Danny and I feel blessed these days. Blessed, I tell you.
For the past few days, our friends Diane Cu and Todd Porter (who write a website called White on Rice Couple) have been staying with us. They're here not just because they are friends — a simple visit would still feel like joy to us — but also because they are here to film us.
Yep. They're filming us.
Diane and Todd are some of the most talented people we've ever met. They take beautiful photographs, lead Vietnamese culinary tours of Orange County, make enticing pastries, grow a magnificent garden, and adore each other. (Of all their many talents, that's probably their most important one.) We were a little in awe of them before we met them last year, at the BlogHer Food convention. They gave a practical, insightful talk about learning the camera and how to take better photographs with it. (The photographs you see on this site are in some part due to that talk.) A couple of months later, we had the chance to hang out with them at the Kingsford University experience. That's where we became their friends, instead of these fellow bloggers who were a little in awe of them.
We're really blessed. We adore these two.
It's not just because they're so talented. (Check this out if you want to see some of their qualifications.) We adore Diane and Todd because they are mensches. (Don't know what a mensch is? You should. Look at this.)
These two give of their time and expertise freely. They laugh and expect the best of life. They are kind-hearted and brutally funny. They work together like oil and vinegar, emulsified.
They also really like pork. That's another reason we're friends.
So, for the last two days, Diane and Todd have been staying with us, waking up early as the kid, and jumping into the day. They are here to film a promo trailer for our cookbook. (We'll share it here when it's ready.) We have been cooking and laughing, following our toddler daughter around the garden, and then doing it again, in multiple takes.
We can't wait to see this movie.
Yesterday, we wrapped filming. Big hugs all around and celebration. We only had 30 minutes before Danny had to leave for work and when we were going to take Lu to her afternoon pre-school. Lunch?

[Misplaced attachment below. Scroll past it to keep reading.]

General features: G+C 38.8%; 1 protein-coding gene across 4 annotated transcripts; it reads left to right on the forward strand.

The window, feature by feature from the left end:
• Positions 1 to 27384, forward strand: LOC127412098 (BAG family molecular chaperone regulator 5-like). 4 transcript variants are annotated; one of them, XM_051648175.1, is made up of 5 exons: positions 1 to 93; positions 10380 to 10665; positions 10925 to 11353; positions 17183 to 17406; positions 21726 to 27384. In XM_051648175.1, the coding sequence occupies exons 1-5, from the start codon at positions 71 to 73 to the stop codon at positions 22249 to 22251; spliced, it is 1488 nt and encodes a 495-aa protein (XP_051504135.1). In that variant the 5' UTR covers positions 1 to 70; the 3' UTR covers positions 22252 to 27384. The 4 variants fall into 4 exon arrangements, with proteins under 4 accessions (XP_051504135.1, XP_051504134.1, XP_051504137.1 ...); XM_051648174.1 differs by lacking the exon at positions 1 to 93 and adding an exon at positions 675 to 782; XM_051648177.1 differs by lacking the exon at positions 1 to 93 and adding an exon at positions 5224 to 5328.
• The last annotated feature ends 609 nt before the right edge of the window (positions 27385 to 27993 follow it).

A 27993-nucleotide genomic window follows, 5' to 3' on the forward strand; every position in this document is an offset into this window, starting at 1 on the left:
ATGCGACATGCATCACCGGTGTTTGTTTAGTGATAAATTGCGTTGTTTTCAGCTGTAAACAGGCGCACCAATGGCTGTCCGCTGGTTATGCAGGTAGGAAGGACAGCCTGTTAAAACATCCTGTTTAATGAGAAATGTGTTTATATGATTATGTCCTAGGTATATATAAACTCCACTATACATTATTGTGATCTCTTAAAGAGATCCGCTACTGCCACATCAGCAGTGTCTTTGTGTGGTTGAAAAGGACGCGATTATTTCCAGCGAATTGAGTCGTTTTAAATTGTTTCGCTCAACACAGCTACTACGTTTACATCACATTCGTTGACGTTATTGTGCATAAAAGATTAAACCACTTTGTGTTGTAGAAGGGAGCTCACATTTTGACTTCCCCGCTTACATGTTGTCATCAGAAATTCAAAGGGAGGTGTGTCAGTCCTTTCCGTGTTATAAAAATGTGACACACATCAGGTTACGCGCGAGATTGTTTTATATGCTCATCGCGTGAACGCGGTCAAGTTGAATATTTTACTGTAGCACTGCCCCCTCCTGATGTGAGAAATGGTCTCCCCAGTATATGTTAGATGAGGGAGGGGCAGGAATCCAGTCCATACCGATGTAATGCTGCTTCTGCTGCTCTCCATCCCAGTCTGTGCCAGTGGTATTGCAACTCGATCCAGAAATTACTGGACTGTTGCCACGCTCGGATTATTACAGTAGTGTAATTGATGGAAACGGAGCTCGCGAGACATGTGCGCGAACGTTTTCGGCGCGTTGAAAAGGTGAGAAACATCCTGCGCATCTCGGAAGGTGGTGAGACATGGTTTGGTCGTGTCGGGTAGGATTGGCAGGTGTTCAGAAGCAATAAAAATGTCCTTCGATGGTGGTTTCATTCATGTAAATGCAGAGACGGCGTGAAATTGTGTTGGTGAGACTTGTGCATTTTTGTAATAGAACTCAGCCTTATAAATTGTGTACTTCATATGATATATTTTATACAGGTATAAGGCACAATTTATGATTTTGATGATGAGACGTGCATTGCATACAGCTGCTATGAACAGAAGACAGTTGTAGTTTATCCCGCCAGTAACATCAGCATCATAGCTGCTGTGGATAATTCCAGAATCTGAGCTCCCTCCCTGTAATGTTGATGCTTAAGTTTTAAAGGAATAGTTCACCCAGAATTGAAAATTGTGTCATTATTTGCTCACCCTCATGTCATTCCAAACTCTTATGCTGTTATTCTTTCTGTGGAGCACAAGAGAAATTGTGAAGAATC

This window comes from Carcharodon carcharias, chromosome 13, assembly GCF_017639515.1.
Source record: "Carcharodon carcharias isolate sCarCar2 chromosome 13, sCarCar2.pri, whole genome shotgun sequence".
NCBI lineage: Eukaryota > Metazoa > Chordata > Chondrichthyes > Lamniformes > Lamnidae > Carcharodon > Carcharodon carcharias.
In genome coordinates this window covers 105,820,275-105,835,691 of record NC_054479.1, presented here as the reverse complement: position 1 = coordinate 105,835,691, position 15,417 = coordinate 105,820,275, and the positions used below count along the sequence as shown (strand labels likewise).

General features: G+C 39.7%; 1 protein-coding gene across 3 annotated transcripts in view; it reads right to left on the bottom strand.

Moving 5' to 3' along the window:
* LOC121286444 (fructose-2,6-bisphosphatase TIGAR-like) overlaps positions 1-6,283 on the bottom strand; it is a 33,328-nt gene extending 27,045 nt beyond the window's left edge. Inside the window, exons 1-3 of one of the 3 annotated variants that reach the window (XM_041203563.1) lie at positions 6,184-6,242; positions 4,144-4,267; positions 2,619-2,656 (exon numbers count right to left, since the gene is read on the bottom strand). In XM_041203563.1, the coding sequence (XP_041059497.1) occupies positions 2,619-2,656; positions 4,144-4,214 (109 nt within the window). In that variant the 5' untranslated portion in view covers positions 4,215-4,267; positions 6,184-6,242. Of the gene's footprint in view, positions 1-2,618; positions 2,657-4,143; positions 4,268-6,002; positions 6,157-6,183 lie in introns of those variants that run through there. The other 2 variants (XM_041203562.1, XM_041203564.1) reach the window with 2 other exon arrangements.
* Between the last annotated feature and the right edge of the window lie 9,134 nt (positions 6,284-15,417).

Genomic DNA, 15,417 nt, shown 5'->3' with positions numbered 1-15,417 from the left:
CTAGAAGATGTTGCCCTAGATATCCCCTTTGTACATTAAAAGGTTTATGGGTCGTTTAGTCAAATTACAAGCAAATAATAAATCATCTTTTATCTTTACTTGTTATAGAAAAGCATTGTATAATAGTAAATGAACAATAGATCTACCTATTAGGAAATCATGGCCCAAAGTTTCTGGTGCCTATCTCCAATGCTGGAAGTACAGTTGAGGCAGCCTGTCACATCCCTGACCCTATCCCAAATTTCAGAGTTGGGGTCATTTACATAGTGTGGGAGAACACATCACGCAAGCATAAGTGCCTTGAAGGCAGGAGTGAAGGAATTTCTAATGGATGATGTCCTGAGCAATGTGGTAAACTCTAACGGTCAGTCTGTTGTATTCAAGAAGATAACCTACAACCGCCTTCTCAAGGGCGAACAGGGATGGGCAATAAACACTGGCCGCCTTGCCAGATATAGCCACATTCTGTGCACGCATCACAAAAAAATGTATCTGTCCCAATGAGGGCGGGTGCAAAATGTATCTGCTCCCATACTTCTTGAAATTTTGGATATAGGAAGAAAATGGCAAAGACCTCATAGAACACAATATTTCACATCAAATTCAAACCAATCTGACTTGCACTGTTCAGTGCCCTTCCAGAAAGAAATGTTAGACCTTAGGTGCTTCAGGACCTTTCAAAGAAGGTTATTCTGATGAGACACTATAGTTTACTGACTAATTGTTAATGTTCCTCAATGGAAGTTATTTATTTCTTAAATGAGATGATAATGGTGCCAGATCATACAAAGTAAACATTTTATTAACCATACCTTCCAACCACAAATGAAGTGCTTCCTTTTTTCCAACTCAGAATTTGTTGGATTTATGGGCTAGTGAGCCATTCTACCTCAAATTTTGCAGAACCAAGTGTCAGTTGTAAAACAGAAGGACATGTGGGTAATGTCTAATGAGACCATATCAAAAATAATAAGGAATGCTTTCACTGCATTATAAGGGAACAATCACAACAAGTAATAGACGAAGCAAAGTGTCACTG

Diane and Todd moved like a warm wind into the kitchen and shooed us away. They pulled out pans, grated ginger, bashed lemongrass, diced up vegetables, and moved through that space like the experts they are.
They were making us a spring roll feast.
We all sat at the table outside on the porch, under the trees gently swaying in the breeze. We dug in. Diane showed us how to massage the spring roll wrappers under the water until they were pliable. Todd showed us how to pile the cilantro and mint, the basil and sprouts onto the bottom third of the wrapper. Lettuce. Peas. Cucumber. Whatever we wanted. On top, before we moved our fingers (not as nimbly as Diane and Todd) up the wrapper until it was tight, we piled pieces of this seared pork, marinated in ginger and garlic. After a moment of waiting, we took our first bites.
Diane explained that in Vietnam people take whatever is leftover from the day, whatever was available at the market, and roll it up into spring rolls. Since the rolls are mostly filled full of vegetables and herbs, these are wonderfully health. Having a spring roll party like this was communal eating, hands reaching, bumping, grabbing for more, the conversation rolling over each other's hands and laughter. Our favorite joy.
I wish I could tell you more about what Diane and Todd did to that pork to make it so delicious. We weren't in the kitchen. They asked us to simply enjoy.
(Michael Ruhlman wrote a moving post about visiting Diane and Todd in their garden in California, where they enjoyed a similar spring roll feast.)
Enjoy we did. Both the company and the food. Give me a spring roll with that marinated pork, handed to me by Diane and Todd, and I'm happy.
Like I said, we're blessed.